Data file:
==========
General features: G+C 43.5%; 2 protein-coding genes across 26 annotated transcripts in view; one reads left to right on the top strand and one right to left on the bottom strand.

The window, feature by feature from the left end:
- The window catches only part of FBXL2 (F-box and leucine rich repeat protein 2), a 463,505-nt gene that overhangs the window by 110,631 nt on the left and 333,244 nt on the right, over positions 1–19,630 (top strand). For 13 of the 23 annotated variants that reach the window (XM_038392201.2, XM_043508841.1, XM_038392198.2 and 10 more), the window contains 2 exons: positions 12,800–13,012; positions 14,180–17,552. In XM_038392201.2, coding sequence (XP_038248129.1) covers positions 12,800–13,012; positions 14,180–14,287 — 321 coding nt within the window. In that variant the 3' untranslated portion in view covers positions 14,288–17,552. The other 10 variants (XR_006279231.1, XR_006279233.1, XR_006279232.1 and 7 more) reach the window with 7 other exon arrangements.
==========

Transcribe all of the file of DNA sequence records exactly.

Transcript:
General features: G+C 43.5%; 2 protein-coding genes across 26 annotated transcripts in view; one reads left to right on the top strand and one right to left on the bottom strand.

The window, feature by feature from the left end:
- The window catches only part of FBXL2 (F-box and leucine rich repeat protein 2), a 463,505-nt gene that overhangs the window by 110,631 nt on the left and 333,244 nt on the right, over positions 1–19,630 (top strand). For 13 of the 23 annotated variants that reach the window (XM_038392201.2, XM_043508841.1, XM_038392198.2 and 10 more), the window contains 2 exons: positions 12,800–13,012; positions 14,180–17,552. In XM_038392201.2, coding sequence (XP_038248129.1) covers positions 12,800–13,012; positions 14,180–14,287 — 321 coding nt within the window. In that variant the 3' untranslated portion in view covers positions 14,288–17,552. The other 10 variants (XR_006279231.1, XR_006279233.1, XR_006279232.1 and 7 more) reach the window with 7 other exon arrangements.